Shaurya Malwa · 3 hours ago · 2 min read · Insights via ConsenSys
After more than 66 percent of its value got slashed since its August halving, Litecoin saw its hashrate drop from its peak of over 500 TH/s to just 150 TH/s. However, the network’s drastically reduced computing power doesn’t make it vulnerable to a 51 percent attack, data has shown, as its low price wouldn’t justify the cost of the attack.
Litecoin’s hashrate drops 70% to its yearly low
The world’s sixth-largest cryptocurrency has had a tough year, with both its price and its hashrate having suffered through tremendous drops. Litecoin’s tight correlation to its big brother Bitcoin meant that it took a huge hit once Bitcoin entered its latest bear phase.
Litecoin’s halving also didn’t help—the cryptocurrency lost almost 66 percent percent of its value since the August event. Such a significant drop in price decimated the number of miners working on Litecoin, too. According to data from BitInfoCharts, Litecoin’s hashrate currently stands at around 157 TH/s, a mere shadow of its July hashrate of 523 TH/s.
The 70 percent drop Litecoin’s computing power has seen in less than five months led many to believe it reached its ultimate bottom. As the same hashrate was recorded in December 2018, when Litecoin’s price was less than half of its Dec. 4 value, its current levels aren’t all that surprising.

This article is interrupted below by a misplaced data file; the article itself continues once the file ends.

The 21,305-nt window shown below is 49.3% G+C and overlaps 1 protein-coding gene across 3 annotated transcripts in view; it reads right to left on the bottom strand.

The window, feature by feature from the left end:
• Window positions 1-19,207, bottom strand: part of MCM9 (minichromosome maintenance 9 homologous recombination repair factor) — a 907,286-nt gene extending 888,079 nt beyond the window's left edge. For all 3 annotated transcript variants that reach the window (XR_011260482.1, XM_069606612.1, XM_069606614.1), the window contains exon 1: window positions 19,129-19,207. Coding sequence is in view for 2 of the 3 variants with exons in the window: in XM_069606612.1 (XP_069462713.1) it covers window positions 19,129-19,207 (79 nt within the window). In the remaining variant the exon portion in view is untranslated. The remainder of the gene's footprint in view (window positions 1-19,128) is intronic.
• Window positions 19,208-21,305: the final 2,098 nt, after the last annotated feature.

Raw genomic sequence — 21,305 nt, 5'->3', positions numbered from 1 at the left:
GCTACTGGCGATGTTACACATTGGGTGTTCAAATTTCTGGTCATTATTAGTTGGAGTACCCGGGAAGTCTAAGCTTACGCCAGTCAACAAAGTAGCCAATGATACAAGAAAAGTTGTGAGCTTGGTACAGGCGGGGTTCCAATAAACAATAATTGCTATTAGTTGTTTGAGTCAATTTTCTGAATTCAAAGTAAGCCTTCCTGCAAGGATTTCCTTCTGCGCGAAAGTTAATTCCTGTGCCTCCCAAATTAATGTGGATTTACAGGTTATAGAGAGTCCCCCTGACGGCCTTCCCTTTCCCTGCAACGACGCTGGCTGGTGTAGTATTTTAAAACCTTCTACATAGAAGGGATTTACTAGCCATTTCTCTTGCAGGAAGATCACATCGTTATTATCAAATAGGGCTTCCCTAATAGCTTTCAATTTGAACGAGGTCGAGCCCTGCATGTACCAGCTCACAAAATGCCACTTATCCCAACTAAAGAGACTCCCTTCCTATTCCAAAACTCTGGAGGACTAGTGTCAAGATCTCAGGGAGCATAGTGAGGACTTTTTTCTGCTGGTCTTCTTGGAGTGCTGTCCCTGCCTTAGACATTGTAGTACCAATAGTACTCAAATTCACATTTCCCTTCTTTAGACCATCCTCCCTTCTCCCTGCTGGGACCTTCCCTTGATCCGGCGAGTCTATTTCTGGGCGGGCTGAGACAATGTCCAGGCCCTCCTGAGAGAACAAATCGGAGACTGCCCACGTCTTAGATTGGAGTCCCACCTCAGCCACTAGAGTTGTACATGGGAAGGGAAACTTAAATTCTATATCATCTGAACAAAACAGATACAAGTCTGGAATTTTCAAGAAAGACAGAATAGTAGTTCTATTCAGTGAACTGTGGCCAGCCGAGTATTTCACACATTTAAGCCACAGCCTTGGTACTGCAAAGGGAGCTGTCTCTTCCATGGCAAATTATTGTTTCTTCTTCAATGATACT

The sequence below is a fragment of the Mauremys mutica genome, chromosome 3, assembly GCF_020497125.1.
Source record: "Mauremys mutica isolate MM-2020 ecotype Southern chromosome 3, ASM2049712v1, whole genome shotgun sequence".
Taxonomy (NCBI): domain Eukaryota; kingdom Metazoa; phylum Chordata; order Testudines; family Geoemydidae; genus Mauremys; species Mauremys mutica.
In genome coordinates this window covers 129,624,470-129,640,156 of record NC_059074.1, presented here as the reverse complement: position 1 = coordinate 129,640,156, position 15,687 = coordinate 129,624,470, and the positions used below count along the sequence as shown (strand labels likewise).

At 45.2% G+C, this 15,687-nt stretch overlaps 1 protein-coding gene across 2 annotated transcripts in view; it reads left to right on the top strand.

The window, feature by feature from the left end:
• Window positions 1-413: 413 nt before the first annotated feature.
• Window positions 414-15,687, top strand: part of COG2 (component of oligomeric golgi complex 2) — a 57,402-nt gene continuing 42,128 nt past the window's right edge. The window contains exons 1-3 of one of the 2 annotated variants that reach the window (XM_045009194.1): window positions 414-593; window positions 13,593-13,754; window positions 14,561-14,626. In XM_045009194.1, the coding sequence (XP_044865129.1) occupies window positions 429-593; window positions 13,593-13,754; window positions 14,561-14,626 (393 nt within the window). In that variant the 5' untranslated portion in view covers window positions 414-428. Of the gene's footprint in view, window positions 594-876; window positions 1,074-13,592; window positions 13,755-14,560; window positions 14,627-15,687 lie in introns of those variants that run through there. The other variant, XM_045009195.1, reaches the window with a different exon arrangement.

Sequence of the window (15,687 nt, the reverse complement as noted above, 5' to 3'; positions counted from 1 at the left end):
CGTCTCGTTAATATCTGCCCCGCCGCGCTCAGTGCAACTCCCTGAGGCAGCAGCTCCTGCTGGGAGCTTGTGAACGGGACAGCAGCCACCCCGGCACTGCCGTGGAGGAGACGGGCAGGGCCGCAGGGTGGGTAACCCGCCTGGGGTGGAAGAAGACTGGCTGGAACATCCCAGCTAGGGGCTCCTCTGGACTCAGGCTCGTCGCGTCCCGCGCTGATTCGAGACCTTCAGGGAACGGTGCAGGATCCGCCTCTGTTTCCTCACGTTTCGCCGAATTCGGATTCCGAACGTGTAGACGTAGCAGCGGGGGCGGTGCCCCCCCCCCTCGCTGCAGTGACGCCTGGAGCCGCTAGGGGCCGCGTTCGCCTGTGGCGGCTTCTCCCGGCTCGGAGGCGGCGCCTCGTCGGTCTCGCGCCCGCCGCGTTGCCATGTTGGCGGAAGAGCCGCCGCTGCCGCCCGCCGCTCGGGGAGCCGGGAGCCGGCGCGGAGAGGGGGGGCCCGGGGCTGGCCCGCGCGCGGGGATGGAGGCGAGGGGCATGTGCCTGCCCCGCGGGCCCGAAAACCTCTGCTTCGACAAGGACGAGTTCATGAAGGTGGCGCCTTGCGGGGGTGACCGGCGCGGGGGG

Litecoin.com reported that with the halved mining rewards, the 150 TH/s hashrate makes “perfect sense.” Litecoin mining rewards halved on Aug. 5.
Is Litecoin’s declining hashrate making it vulnerable to attacks?
And while many believe Litecoin is up for a strong rebound after forming a double bottom, others were more worried about the consequences of such a low hashrate. Many believe the declining hashing power is making Litecoin more vulnerable to a 51 percent attack, saying it was only a matter of time before bad actors try to manipulate the network.
A 51 percent attack is only possible in proof-of-work protocols, when a single miner, or group of colluding miners (a cartel), assemble more hashing power than all other mining participants. If they manage to gain control of more than 50 percent of the total hashing power in a network, the group can then “outvote” honest miners and gain the power necessary to determine which transactions are included on the blockchain.
However, Litecoin.com reported that the likelihood of such an attack happening on Litecoin is minimal, as the network’s Scrypt algorithm would make very little economic sense. The publication explained that the extremely high cost of taking over more than half of the network’s mining power couldn’t be covered by Litecoin’s declining price.